Last Friday 1st April the Crash Ensemble performed a new piece of mine, Basso Continuo in the Irish Museum of Modern art (IMMA). This concert for me, was a resounding success for a multiplicity of reasons. Firstly, I was delighted with how my own composition came across, it being expertly performed by the crash ensemble (conducted by Gavin Maloney) with the necessary energy and musical sensitivity it required.
Secondly, the whole concert just worked extremely well due the fantastically conceived programming (each piece gelled really well with its adjacent companion and each pillaring composition supported the whole programme with gothic grace and elegance). This was matched in spades by the superb job done by everyone involved behind the scenes including the sound and lighting crew, the marketing team and those friendly people selling tickets and programmes, insuring a well attended, smooth running and warmly ambient concert.
Finally, this was the first concert I had been to in Ireland for a number of years, and I was immensely impressed by the level of musicianship and compositional integrity that could be heard from each of the composers represented. In fact, I would go as far as to say that it was some of the freshest, stylistically original, emotive, energetic and beautiful music I’ve heard in a long time. Indeed, Andrew Hamilton’s Music for People who Like Art had a profound effect on me, making it seem like oceans ago since I’ve experienced music like this.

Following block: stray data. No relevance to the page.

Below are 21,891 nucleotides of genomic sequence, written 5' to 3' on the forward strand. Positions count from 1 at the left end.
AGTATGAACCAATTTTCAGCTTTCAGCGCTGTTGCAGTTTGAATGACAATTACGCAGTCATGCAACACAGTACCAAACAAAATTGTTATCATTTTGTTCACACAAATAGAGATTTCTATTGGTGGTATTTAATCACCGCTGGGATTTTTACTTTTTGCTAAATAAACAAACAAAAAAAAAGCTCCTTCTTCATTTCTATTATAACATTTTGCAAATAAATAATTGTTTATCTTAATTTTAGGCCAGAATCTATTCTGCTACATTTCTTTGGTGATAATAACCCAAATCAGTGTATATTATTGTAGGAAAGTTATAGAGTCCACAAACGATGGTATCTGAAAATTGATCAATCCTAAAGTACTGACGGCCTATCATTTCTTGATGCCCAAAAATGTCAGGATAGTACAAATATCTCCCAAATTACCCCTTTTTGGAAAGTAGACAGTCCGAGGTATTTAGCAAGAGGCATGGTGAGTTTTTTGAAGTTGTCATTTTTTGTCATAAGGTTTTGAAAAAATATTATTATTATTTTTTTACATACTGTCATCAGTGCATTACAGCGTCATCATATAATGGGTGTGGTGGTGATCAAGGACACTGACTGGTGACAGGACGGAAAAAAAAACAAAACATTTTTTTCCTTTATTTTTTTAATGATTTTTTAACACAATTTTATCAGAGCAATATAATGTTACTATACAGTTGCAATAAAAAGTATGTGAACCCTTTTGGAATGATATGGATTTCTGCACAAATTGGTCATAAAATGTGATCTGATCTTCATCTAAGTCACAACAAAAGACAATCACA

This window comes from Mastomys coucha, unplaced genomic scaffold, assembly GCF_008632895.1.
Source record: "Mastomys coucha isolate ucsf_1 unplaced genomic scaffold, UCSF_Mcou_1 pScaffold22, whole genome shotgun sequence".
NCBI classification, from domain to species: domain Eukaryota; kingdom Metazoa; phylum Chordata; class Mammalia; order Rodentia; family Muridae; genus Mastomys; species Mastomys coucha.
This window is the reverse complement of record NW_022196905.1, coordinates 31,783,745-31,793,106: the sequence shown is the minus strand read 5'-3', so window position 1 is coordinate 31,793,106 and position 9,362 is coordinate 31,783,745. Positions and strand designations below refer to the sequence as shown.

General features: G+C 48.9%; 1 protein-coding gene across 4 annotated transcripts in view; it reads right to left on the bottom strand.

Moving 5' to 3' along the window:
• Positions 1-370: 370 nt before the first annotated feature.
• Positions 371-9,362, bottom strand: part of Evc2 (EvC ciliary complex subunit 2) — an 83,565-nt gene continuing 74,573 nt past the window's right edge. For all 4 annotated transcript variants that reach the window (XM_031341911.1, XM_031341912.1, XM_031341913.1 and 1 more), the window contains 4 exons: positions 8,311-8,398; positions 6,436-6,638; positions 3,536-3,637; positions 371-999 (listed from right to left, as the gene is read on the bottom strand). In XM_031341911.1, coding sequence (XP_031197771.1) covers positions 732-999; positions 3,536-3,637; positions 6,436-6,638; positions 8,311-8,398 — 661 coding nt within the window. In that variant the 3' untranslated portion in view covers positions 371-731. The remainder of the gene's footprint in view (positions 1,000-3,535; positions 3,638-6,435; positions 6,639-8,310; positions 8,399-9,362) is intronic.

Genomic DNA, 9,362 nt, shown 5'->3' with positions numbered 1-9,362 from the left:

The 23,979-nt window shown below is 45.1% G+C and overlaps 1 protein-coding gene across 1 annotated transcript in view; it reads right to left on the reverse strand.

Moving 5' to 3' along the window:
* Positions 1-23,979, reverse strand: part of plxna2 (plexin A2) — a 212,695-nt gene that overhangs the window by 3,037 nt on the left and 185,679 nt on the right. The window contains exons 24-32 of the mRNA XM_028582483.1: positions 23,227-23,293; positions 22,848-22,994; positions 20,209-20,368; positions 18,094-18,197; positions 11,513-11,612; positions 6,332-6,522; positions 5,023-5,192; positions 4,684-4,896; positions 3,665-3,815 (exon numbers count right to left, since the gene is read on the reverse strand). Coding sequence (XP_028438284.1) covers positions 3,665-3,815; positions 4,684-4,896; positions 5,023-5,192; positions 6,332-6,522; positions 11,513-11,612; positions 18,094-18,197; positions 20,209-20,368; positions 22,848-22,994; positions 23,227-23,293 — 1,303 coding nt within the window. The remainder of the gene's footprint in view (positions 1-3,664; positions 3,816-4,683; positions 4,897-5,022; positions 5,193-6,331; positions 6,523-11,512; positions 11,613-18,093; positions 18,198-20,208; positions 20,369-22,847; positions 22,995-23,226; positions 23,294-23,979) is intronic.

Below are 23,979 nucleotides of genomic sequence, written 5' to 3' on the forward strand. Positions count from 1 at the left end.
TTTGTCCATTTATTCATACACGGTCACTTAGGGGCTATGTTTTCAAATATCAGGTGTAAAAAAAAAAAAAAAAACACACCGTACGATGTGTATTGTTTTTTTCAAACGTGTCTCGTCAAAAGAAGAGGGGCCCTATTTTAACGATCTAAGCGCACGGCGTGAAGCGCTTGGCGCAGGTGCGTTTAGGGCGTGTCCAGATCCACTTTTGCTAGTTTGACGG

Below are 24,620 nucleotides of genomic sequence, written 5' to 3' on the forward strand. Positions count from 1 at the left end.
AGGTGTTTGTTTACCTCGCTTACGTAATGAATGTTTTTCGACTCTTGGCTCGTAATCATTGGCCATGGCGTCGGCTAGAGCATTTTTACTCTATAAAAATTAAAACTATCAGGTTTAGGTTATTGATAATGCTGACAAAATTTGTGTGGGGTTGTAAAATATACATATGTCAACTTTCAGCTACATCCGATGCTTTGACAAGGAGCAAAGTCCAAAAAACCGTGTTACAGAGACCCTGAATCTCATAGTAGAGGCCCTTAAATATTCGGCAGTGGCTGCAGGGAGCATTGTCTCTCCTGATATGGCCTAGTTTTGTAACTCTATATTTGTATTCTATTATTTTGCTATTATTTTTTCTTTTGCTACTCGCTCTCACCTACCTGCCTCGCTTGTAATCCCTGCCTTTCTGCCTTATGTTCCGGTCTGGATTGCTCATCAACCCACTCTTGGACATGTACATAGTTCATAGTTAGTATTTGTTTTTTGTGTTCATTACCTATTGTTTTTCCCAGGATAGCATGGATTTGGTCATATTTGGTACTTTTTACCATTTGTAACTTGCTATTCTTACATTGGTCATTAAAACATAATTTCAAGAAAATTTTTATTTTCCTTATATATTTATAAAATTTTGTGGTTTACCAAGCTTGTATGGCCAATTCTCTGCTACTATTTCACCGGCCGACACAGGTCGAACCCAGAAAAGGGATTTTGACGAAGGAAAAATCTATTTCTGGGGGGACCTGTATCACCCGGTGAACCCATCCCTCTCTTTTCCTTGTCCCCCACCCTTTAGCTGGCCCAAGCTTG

I’ve been coming more and more to the realisation (as are many other composers and listeners) that the music coming out of Ireland is some of the most original, beautiful, and profound around at the moment (Despite what one may read in the press). It’s certainly more interesting that the majority of music coming out of the UK and France (of which I have personal experience), and probably many other places too. Maybe the reason for this is that, rather than being concerned with writing for the world’s largest and best known Orchestras and Ensembles and talking about how great one’s music is (as many of the worlds young careering portfolio carrying composer are), young Irish composers seem more concerned with less talking and creating great art themselves, working within their own resources in realising their art (A topic lightly touched upon at CMC’s pre-concert talk). This seeming attitude instantly draws my attention to the dictum ‘say little do much,’ and if the range of talent on display in IMMA last Friday is anything to go by, in the near future Irish composers will have even less to say, because everyone else will be doing the talking.